In certain embodiments the porous matrices or porous membranes of the vent components have a pore diameter range of 1 μm to 350 μm with 5 μm to 40 μm being preferred. While in certain other embodiments the porous matrices or porous membranes of the vent components have a pore diameter ranging from 0.01 μm to 5.0 μm with 0.05 μm to 2.0 μm preferred and 0.10 μm to 0.20 μm most preferred.

In certain embodiments the vent component sealing composition is a porous fusible material, which in certain embodiments is disposed directly above or below the porous matrix and in certain preferred embodiments is in intimate contact with the porous matrix. In certain other embodiments the vent component has a laminate structure wherein the vent component sealing composition is disposed between a first porous matrix and a second porous matrix. In certain embodiments the porous fusible material is a thermoplastic and in certain preferred embodiments such a thermoplastic is a hot-melt adhesive, which in certain embodiments comprises an energy absorbing material such as a metal or other such adhesive activator. In some embodiments the energy absorbing material is an electrically conductive metallic material and in certain preferred embodiments such a metallic material comprises iron, steel, aluminum, titanium, zinc, copper or silver. In certain embodiments wherein the porous fusible material comprises a metal or metallic composition the sealing element is externally activatable by an electromagnetic induction source operating at a frequency ranging from 5 kHz to 100 GHz. In certain preferred embodiments the fusible sealing element is externally activatable by an electromagnetic induction source operating at a frequency ranging from 5 kHz to 900 MHz. In yet certain other preferred embodiments the fusible sealing element is externally activatable by an electromagnetic induction source operating at a frequency ranging from 800 MHz to 100 GHz.

In certain embodiments the metallic composition is in the form of a porous metal foil and the sealable container of has a laminate structure comprising a vent fusible sealing composition, a first porous matrix, a second porous matrix and a porous metal foil disposed such that the fusible sealing composition is in intimate contact with the porous metal foil. In certain other embodiments the metal or metallic composition is in the form of a thin coating deposited on a suitable porous film, while in yet other embodiments the energy absorbing metal is in the form of macroparticles or microparticles dispersed throughout the porous fusible material.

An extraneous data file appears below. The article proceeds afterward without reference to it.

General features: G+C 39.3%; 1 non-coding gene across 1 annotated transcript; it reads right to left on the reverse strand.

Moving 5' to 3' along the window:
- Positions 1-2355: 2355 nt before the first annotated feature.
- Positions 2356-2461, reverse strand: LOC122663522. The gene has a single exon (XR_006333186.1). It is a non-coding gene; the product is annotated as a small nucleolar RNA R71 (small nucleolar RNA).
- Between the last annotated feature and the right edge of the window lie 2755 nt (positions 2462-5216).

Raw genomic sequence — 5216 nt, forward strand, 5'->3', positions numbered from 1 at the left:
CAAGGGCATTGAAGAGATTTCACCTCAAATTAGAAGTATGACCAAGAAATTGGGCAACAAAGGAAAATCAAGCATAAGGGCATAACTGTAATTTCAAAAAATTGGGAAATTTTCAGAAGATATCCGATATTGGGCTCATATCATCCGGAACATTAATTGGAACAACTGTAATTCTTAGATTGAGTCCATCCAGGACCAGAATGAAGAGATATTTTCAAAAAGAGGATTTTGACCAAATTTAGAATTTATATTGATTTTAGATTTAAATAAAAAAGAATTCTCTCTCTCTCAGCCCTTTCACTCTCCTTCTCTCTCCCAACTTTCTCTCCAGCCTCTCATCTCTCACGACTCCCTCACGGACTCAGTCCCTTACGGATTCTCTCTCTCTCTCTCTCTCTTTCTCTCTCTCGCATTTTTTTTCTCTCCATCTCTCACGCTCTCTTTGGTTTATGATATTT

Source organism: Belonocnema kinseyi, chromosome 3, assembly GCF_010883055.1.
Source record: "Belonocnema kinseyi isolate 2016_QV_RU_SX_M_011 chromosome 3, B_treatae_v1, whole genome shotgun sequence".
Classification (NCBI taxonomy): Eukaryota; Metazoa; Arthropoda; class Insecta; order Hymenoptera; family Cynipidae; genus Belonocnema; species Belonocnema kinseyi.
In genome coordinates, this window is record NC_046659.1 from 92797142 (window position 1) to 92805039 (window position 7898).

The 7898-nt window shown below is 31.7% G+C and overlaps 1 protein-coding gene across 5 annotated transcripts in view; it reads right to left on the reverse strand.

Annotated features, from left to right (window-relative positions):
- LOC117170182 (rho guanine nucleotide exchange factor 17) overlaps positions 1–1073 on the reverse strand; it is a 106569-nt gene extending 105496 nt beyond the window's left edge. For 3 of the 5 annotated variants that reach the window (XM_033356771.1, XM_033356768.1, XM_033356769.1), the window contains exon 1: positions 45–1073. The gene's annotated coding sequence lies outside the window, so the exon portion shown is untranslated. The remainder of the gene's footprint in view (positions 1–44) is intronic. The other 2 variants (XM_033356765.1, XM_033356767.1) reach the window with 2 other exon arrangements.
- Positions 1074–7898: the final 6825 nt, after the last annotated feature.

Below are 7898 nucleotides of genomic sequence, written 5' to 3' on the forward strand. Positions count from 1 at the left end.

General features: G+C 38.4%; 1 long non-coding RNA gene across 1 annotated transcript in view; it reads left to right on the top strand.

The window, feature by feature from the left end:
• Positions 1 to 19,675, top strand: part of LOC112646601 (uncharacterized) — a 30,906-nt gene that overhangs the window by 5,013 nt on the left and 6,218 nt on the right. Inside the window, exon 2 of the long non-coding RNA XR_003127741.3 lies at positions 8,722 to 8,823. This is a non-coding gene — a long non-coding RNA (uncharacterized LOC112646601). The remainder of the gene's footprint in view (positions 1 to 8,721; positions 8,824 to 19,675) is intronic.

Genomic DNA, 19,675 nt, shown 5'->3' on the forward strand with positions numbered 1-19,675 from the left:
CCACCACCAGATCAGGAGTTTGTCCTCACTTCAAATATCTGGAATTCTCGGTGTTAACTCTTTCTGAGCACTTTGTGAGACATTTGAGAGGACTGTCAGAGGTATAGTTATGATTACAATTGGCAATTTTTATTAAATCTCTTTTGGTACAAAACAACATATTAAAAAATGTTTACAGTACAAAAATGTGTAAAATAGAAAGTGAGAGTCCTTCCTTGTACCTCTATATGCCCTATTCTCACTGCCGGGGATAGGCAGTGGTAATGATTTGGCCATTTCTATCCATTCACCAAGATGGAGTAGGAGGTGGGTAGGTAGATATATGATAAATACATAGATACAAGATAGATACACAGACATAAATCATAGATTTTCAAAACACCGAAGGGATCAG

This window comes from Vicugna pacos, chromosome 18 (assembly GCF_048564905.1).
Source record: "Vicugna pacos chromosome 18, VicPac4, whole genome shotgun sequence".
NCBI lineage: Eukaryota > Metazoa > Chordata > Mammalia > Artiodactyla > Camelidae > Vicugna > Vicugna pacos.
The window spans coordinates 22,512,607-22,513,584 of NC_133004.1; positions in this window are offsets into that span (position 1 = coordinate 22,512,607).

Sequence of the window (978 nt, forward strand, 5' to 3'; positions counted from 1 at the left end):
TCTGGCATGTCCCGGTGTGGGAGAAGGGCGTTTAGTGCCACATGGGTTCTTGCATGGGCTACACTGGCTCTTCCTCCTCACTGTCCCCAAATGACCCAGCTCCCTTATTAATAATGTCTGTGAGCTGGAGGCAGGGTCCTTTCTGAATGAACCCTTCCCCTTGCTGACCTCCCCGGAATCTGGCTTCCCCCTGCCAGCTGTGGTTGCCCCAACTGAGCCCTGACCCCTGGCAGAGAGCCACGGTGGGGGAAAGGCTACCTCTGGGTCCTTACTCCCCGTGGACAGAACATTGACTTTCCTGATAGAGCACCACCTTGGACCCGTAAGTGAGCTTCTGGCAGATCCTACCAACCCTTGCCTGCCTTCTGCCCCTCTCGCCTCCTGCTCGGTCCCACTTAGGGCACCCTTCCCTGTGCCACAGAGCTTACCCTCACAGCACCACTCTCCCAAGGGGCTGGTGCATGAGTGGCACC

In certain embodiments the vent component sealing composition comprises an adhesive composition curable by exposure to ultra violet (UV) radiation, wherein such an adhesive composition is cured by a photochemical reaction. In still other embodiments the vent component sealing composition comprises an adhesive curable by electron beam (EB) radiation.

Also provide by the present invention is a method for hot-filling and sealing a container comprising the steps of: providing a container as herein described; filling the container with hot liquid; allowing the liquid to cool to desired degree and then externally activating the vent component sealing composition by non-mechanical means to effect hermetic sealing.

The art described herein is not limited to filling applications and can be applied to any container application that requires a self-sealing vent disposed within any surface of the container including the closure. Applications may also include venting, venting and sealing, vacuum and sealing and pressurization sealing as well as lyophilization and sealing. Additional applications may include venting after sealing as well by using reversible sealing mechanisms such as pull tabs, removable plugs and meltable seals that can be removed from vent areas by mechanical means, capillary absorption into adjacent materials, application of pressure or vacuum, and/or thermal means. A suitable container may or may not contain a discreet closure component. For example a plastic, glass or metal bottle typically contains a cap or closure on top. A retort pouch or bag may be sealed completely but not necessarily contain a cap or closure. In addition a closure can be any attached component or part of a container used to cap, seal, encapsulate or gain access to the contents of said container.

BRIEF DESCRIPTION OF THE DRAWINGS

FIG. 1 depicts an isometric view of an embodiment of a sealable container wherein a sealable vent component is disposed within the container cap.

FIG. 2 depicts an isometric view of an embodiment of a sealable container wherein a sealable vent component is disposed within the container wall.

FIG. 3 depicts a sectional frontal orthographic view of an embodiment with a sealable vent component disposed within a threaded container cap.

FIG. 4 depicts a sectional frontal orthographic view of an embodiment with a sealable vent component disposed within a threaded container cap.

FIG. 5 depicts a sectional frontal orthographic view of an embodiment with a sealable vent component disposed within a threaded container cap.